Research News

UB research helps Cleveland win APA sustainability award

Cleveland skyline.

A research team led by architecture professor Nick Rajkovich helped the city of Cleveland win an Award for Excellence in Sustainability from the American Planning Association’s Sustainable Communities Division.

By DAVID J. HILL

Published May 10, 2019

“Nick and his team were instrumental in providing the data and research that informed these timely updates to the Climate Action Plan, which we feel can serve as a model plan for cities across the U.S.”
Linda Warren, senior vice president
Cleveland Neighborhood Progress

A research team led by School of Architecture and Planning faculty member Nick Rajkovich helped the city of Cleveland craft a national award-winning sustainability plan.

The “Cleveland Climate Action Plan: Building Thriving and Resilient Neighborhoods for All” won an Award for Excellence in Sustainability from the American Planning Association’s Sustainable Communities Division.

The sixth annual Awards for Excellence in Sustainability were announced in mid-April at the APA National Planning Conference in San Francisco. The awards honor projects, plans, policies, individuals and organizations whose work is dedicated to supporting sustainable communities. Cleveland’s plan won in the Community Sustainability or Resilience Plan category.

Much of Rajkovich’s work on the plan was funded through a three-year, $660,000 grant from the Kresge Foundation’s Climate Resilience and Urban Opportunity Initiative. It included collaboration between Rajkovich, assistant professor in the Department of Architecture, and a team of graduate students, as well as Cleveland Neighborhood Progress, Kent State University’s Cleveland Urban Design Collaborative, the city of Cleveland and the Great Lakes Integrated Sciences and Assessments Program at the University of Michigan.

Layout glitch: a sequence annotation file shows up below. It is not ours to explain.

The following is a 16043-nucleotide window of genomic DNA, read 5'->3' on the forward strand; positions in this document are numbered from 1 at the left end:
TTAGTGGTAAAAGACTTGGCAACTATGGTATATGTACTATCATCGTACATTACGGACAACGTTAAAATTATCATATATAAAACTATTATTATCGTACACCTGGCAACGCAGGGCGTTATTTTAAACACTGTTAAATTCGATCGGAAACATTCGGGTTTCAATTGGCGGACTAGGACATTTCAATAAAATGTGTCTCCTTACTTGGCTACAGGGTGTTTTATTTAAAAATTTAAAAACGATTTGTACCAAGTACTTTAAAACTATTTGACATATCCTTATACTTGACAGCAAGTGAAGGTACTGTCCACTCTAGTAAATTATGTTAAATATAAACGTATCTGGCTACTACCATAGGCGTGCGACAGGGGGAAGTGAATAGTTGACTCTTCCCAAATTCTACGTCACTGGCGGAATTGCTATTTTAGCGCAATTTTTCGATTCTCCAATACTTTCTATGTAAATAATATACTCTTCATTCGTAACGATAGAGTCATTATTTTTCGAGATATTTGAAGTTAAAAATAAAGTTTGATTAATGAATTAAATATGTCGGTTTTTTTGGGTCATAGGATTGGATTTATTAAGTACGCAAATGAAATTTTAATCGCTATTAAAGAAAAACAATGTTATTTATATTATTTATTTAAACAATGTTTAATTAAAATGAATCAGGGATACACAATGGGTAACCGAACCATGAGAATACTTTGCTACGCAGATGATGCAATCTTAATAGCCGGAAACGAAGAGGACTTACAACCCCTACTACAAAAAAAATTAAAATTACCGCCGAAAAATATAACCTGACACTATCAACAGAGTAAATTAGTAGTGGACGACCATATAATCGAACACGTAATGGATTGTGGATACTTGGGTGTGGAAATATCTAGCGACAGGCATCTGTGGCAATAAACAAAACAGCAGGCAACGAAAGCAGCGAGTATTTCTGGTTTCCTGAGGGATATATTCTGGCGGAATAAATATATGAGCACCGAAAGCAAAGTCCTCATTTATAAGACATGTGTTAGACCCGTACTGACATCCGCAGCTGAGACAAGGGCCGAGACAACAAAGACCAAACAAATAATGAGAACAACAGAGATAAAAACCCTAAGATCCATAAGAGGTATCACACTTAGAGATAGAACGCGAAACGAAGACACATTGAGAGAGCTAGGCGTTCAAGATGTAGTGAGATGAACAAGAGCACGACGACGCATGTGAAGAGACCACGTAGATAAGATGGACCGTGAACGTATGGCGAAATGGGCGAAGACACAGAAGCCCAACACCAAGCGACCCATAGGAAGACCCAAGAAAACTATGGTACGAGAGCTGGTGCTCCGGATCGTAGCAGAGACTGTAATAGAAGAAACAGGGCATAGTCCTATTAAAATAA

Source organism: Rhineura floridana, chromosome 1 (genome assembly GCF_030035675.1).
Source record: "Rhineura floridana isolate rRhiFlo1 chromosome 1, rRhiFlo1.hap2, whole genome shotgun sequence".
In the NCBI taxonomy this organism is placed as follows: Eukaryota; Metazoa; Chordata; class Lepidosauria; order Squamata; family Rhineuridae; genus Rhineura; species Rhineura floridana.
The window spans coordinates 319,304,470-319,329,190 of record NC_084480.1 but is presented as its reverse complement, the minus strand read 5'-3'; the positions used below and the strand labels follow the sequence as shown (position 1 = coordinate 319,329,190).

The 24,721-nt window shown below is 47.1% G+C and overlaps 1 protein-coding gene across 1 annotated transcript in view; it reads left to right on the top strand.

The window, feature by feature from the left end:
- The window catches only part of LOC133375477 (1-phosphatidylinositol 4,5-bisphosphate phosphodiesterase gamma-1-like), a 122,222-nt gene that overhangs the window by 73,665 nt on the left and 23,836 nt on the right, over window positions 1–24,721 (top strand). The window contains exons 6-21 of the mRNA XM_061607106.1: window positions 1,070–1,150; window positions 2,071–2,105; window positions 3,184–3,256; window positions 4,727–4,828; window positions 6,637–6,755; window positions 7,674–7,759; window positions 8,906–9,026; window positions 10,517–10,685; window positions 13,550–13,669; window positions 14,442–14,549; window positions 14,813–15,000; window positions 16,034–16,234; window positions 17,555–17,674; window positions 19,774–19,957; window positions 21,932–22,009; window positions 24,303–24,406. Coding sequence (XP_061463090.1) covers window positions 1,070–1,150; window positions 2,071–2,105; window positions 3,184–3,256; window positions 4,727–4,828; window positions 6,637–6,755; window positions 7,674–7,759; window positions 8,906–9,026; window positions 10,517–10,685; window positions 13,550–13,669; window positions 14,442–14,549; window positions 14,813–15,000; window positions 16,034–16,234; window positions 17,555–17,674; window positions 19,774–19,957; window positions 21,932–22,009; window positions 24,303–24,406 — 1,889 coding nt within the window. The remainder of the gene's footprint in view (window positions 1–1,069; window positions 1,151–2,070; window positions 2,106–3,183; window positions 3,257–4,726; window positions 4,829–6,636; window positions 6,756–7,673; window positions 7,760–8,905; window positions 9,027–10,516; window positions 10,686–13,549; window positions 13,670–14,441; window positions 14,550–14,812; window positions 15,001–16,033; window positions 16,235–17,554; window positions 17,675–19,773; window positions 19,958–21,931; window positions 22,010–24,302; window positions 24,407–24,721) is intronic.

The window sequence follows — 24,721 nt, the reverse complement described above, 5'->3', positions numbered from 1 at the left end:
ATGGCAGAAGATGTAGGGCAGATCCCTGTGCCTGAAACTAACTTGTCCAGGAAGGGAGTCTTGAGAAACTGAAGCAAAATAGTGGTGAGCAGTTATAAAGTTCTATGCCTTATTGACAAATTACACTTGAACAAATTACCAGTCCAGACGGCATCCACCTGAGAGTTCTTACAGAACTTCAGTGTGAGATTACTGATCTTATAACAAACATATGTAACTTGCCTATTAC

The Cleveland team developed a research framework based on the city’s historical climatology, mortality rates related to extreme weather and the urban heat island effect, and land cover.

Temperatures in Cleveland are rising faster than in other Great Lakes cities, and the city faces increased flooding risks and storms of greater frequency and intensity, according to the research the team prepared.

Cleveland also has existing land-use patterns and social conditions that exacerbate the adverse effects of climate change, particularly in low-income neighborhoods and communities of color. These conditions include redundant infrastructure, lower tree cover, greater impervious surface and concentrated pockets of poverty.

Over the three years of the grant, the team worked in four target neighborhoods to engage citizens, assemble a dedicated team of neighborhood “climate ambassadors” and advance neighborhood-scale climate-adaptation strategies, including energy-efficiency programs and green infrastructure development of vacant land.

Cleveland created its first Climate Action Plan in 2013. The city’s Office of Sustainability engaged more than 450 people to inform the updated Cleveland Climate Action Plan (CAP) in 2018. The update maintains the goal of reducing greenhouse gas emissions 80 percent by 2050, with interim goals of 16 percent by 2020 and 40 percent by 2030.

“This plan is about much more than climate change,” said Cleveland Chief of Sustainability Matt Gray. “This CAP update builds off our progress by firmly establishing a series of cross-cutting priorities: (1) social and racial equity; (2) good jobs, green jobs; (3) resilience to the impacts of climate change; and (4) business leadership.”

Three alumni and one current student, all from the School of Architecture and Planning, worked with Rajkovich on the Climate Action Plan.

They are Michael Tuzzo, a 2017 master of architecture (MArch) and master of urban planning (MUP) graduate who now works at Architectural Resources; Kelly Mosher, a 2018 MUP grad who now works for the city of Buffalo; and Yasmein Okour, a 2019 Urban and Regional Planning PhD graduate who is now an assistant professor at the Jordan University of Science and Technology.

Brenna Reilly, a current MArch/MUP student, also contributed to the project.

“Nick and his team were instrumental in providing the data and research that informed these timely updates to the Climate Action Plan, which we feel can serve as a model plan for cities across the U.S.,” said Linda Warren, senior vice president of Cleveland Neighborhood Progress, one of the key partners on the project. “The UB team’s thorough work guided the process and ensured we made informed decisions in adding to this plan, which will go a long way toward revitalizing neighborhoods across Cleveland.”